ance of Intuition in Some City-Builders in Picking a Winning Town," March 5 ; "When Little Arkansas Had Three Separate Names From Its Source to Mouth [Elcah, Ho-cah-hah-shinker, and Ute-cha-og-ra]," March 6; "Last Big Experience City of Wichita Had With the Buffalo Herds," March 11; "After Getting Railroad Wichita Busied Itself Letting Shippers Know," March 12; "City Most Lusty Infant at Its Third Birthday Wichita Visitors Noted," March 13; "When Capt. and Mrs. King From Big Texas Ranch Paid Wichita a Visit," March 19; "Inspiration to Industry That Wichita Caught Up From the Early Prairies," March 25; "Memory of Henry Tisdale, Prairie Pioneer of Vision, William Allen White Has," March 26; "Ugly Prairie Storms That Made Most Notable November in Year 1868," March 29; "In the Frontier Vanguard of the Prairie Invasion Were Saw and Grist Mill," April 1; "Famous Turkey Roost on Cimarron River Named For [Gen. Phil.] Sheridan," April 3 ; "Big Change in Cooking in Early Kansas Times Took Legs Off Skillet," April 6; "Experience of Pioneers With Their Livestock in Developing the Land," April 7; "Springs Gave Glamor to Dreams of Future in the Prairie Pioneers," April 13; "Isolation of Pioneers on the Vast Prairies Had Its Fascinations," April 15; "Early Wichita's Pride Over Its Possession of the Sixth Meridian," April 23, and "Thomas C. Battey, Early Traveler Over the Prairies, Wrote Down Details of His Trip This Way in 1871," April 30.

The origin of the town names of Westmoreland, Wamego, Rossville, St. Marys, Onaga, Havensville, Alma, Eskridge, Holton, Louisville, Silver Lake, Seneca, Manhattan and Topeka was recalled by Frank A. Miller, editor and publisher of the St. Marys Star, in the issue of January I4, 1943.

Interesting information on early-day Baxter Springs and the Baxter family, for whom the town was named, was contributed by Dolph Shaner to the Joplin (Mo.) Globe, January 17 and February 7, 1943. The Andreas-Cutler History of Kansas (1883), p. 1I61, reports the town was named for "A." Baxter, but Mr. Shaner's article, based on reminiscences of the late Barton J. Morrow, of Neosho, Mo., in 1926, and information from C. C. Baxter, a grandson who now lives at Dublin, Tex., shows that "John J." or "John L." Baxter was head of the family. "John J." Baxter was listed in the census of Kansas territory in 1857 as a resident of McGee (now Cherokee) county. He appeared again as "John J.," this time with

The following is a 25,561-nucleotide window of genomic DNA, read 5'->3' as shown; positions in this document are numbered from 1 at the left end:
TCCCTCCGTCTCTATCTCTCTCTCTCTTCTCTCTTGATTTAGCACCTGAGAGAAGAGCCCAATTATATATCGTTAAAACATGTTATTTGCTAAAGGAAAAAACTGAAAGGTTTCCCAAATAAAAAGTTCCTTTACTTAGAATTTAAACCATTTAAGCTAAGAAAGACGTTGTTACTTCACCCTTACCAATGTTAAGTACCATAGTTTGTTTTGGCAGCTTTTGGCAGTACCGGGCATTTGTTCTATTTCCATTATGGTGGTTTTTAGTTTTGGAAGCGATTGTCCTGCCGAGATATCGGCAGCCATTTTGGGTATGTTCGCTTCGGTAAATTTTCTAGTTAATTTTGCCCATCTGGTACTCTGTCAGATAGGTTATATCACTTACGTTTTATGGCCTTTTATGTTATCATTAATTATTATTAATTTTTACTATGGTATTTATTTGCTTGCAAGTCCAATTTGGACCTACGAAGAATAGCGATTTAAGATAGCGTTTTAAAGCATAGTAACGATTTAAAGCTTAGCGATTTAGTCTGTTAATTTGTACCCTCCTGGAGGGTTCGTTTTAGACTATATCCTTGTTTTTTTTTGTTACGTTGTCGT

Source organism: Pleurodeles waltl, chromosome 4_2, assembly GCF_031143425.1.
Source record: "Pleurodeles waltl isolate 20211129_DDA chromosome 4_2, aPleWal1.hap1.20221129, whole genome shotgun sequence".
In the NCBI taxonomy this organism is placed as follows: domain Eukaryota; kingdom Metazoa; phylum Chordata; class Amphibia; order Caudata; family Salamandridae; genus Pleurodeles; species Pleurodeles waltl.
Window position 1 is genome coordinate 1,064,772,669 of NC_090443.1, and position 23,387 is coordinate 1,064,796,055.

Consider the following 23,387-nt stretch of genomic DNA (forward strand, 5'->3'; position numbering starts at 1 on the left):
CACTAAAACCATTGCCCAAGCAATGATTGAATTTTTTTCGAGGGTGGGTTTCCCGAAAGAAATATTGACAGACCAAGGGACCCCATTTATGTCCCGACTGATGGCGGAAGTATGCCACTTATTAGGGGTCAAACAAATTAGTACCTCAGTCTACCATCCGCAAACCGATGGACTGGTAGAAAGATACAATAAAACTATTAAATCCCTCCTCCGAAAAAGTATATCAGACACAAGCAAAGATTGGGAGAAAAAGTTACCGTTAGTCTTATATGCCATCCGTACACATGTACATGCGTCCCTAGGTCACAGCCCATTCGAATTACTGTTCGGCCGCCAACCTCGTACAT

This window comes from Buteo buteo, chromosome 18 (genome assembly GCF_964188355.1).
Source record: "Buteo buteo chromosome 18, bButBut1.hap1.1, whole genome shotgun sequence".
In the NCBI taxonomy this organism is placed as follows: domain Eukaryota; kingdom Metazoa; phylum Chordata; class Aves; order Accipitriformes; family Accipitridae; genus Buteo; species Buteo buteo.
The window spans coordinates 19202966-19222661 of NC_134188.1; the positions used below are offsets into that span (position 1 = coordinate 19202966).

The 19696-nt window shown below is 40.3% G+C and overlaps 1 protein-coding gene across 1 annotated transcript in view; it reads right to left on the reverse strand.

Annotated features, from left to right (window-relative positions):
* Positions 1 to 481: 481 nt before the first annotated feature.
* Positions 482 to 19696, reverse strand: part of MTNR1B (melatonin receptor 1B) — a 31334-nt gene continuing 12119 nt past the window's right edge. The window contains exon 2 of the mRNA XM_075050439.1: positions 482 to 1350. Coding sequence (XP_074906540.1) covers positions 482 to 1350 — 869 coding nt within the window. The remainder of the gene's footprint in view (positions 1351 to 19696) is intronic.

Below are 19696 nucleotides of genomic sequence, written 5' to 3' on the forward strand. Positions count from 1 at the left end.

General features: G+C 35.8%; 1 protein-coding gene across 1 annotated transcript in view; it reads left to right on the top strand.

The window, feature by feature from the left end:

the names of his children, in the census of 1860, but the grandson reports the name as "John L."

"Santa Fe Trail Across Kansas Helped Save Great Northwest Territory for U. S. Just 100 Years Ago," was the title of an article by Henry L. Carey in the Hutchinson News-Herald, January 24, 1943.

Articles of historical interest to Kansans in recent issues of the Kansas City (Mo.) Star were: "Dave Payne, the Oklahoma Boomer, Gets a Permanent Memorial in New Biography [See Kansas Historical Quarterly, V. XII, pp. 111-I12]," by Paul I. Wellman, February 1, 1943; "William Allen White Takes a Brief Pause For Birthday Interview at 75," by Elmont Waite, February 10; "The Soldier From Junction City [Maj. Gen. John C. H. Lee, commander of Service of Supply] Who Must Deliver Goods For Eisenhower," by Marcel Wallenstein, February 20; "Long Service of Kansas Women [Miss Anna Speck and Miss Edith Wood] Ended by the Merit System," February 28; "Leaders of Industry Are Studying War at Ft. Leavenworth's Service School," March 4.

"Larned's First Newspaper Made Its Appearance in '73," was the title of an article in The Daily Tiller and Toiler, of Larned, March 17, 1943. The first paper, the Press, appeared June 10, 1873, and was described by Mrs. Isabel Worrell Ball writing in the Larned Eagle Optic, November 17, 1899. Brief biographical mention of Mrs. Ball was also included in the article. "Old St. John History," by Melba Cornwell Budge, and a page article by Miss Maude Doran entitled "Early History of Stafford County," with pictures of the county's three courthouse buildings, were features of the St. John News, March 18, 1943.

The "Pioneer Story" of Ezekiel Lafayette Smith, who settled in Crawford county November 11, 1871, was reviewed by his daughterin-law, Mrs. Lena Martin Smith, in a three-column article in the Girard Press, March 25, 1943.

A history of the Evangelical Lutheran Synod of Kansas and Adjacent States of the United Lutheran Church was featured in the Topeka Daily Capital, May 2, 1943. The synod was organized at a convention in Topeka November 5, 1868, and then consisted of eight churches with a membership of 261.